Only A Dog
Paperback, 117 Pages
Prints in 3-5 business days
Eight years after his beloved wolfhound died, Grover Krantz wrote this book. A renowned anthropologist, Krantz was an expert in human and animal behavior. He also had a great love of dogs. This book is an insightful narrative and contemplation on Krantz's best friend, whom he called "a patient, affectionate, loyal companion -- with a sheer quantity of personality that made him almost human." The book was described by the *Washington Post* as "a funny, moving memoire [of] Krantz's gigantic wolfhound." For more information see lulu.com/wmmeachamhk . ISBN 978-988-17324-1-5. Library of Congress catalogue no. 2009287041.
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Feb 27, 2009"Review by Gill Griffin , posted" [From: The Irish Wolfhound Illustrated (some deletions due to space considerations)] This is an updated posthumous version of the original A4 booklet that was published by the author. Being a paperback book it is much easier to read and is one of the few works in wolfhound literature which has the author's story of their life with wolfhounds and then when the author's life has ended, those that knew him complete the picture of this very unusual man and his devotion to his Irish wolfhounds which he has now immortalized in literature. The book begins with notes from those that knew the author as this very individual man, his status in the scientific community of that period and his Irish Wolfhounds, especially the beloved Clyde. The introduction deals briefly with how deeply the author felt the loss of Clyde, and the passage of time since Clyde's death. The book then starts in earnest with how, when in his teens, the author bought an Irish... More > Wolfhound for $25 from New Mexico -- the dog turned out to be a crossbreed but was loved for its short life. This set the ball rolling, and some years later Grover was reminded of his ideal dog by the Great Danes on campus. There is an interesting account of how he managed to finally buy a pup from the legendary Alma Starbuck, only to find that he had to get accommodation for himself and his new fast growing pet, whose height and weight was regularly recorded with scientific precision. The story continues with Clyde's introduction to the author's relations, his training and the author's fascination with the interaction of his dog with other dogs, children and hopefully the quest to find a girlfriend. The final chapter written by Grover is unsurprisingly on aging and death and the first thing noted is a reduction in Clyde's height. Clyde had reached the venerable age of nine. Clyde's demise starred with an infection which was followed by worsening conditions. The author goes through the emotional helter-skelter that those of us that have lost our companions know only too well, but this is also interfaced with a scientific reality, which was put to the final test when an experimental drug was given as the only possible cure for the recurring pneumonia. It was gamble that never worked. Clyde died within hours, aged ten years. The author describes the black hole of despair that followed, and how he was haunted by the last look his Clyde gave him as he left the vet, not knowing that was the last time he would see Clyde probably. This event made him want to change his life -- so he lost another wife. The postscript that follows deals with the exhumation of Clyde's skeleton -- somehow this completed the loop. Decades later, Grover Krantz died from pancreatic cancer. It had been his wish that Clyde's skeleton and his own should be articulated in a pose of the dog's front feet resting on Grover’s shoulders (as in the book’s cover photo) at the National Museum. The powers that be were not happy with that idea, so his bones were left to the Smithsonian after being utilized for forensic research into decay at the University of Tennessee. Today Grover's remains rest beside those of three of his dogs, including Clyde. A remarkable end for a very individual man, who was very intelligent and eccentric (he was a world class expert on "Big Foot") but yet had the failures of being human. This book is a very convenient size and makes easy reading, more importantly it calls us to question ourselves and the way we see our hounds. My only criticism is that I would have loved to have read about the other Irish Wolfhounds in the life of this man.< Less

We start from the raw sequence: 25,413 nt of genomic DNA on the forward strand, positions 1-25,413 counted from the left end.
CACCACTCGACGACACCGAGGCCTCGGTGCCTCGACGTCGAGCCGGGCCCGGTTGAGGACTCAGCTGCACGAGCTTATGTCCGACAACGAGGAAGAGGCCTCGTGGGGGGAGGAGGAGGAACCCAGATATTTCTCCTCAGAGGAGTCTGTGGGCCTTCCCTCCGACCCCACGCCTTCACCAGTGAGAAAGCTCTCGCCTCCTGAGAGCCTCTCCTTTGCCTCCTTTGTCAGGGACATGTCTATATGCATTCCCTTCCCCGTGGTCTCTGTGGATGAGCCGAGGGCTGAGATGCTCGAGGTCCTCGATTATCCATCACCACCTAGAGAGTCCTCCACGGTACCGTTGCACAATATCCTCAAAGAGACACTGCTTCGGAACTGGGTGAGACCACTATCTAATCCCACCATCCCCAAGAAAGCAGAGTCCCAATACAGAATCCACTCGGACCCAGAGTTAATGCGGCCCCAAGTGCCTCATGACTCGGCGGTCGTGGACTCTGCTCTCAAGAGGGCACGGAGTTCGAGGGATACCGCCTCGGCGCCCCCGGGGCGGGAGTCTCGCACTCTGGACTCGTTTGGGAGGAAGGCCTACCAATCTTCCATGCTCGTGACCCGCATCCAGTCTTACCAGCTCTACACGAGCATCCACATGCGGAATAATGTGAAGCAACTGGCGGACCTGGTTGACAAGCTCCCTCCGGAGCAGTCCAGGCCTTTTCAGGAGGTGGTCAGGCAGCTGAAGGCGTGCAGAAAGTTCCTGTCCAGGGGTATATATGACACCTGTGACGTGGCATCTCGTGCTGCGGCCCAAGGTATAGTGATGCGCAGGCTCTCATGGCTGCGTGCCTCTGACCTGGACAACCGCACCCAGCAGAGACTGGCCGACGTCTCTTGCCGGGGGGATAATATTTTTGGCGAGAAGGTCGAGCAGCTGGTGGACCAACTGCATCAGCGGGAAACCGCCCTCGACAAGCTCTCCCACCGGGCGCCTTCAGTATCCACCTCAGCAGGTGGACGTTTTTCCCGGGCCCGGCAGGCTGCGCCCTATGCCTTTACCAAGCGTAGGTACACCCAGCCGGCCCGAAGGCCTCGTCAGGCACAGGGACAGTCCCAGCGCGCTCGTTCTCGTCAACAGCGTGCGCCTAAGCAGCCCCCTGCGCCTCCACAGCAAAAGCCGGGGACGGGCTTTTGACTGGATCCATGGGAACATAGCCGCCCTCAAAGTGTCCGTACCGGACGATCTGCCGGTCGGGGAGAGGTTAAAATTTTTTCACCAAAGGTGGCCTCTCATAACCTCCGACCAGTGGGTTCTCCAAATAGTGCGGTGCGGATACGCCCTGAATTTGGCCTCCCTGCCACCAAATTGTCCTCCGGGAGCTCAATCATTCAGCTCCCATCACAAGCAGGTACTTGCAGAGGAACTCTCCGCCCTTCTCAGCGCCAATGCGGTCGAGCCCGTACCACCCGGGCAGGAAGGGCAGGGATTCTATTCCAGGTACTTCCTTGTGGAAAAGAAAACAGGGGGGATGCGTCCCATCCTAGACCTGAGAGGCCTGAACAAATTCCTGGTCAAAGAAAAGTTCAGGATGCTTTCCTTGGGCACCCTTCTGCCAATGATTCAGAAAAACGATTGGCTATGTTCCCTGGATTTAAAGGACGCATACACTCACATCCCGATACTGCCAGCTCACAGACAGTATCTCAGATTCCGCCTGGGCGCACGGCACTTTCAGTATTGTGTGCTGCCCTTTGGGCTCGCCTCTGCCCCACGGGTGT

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- Standard Copyright License
- William Meacham Hong Kong
- August 8, 2008
- Perfect-bound Paperback
- Interior Ink
- Black & white
- 0.5 lbs.
- Dimensions (inches)
- 6 wide x 9 tall
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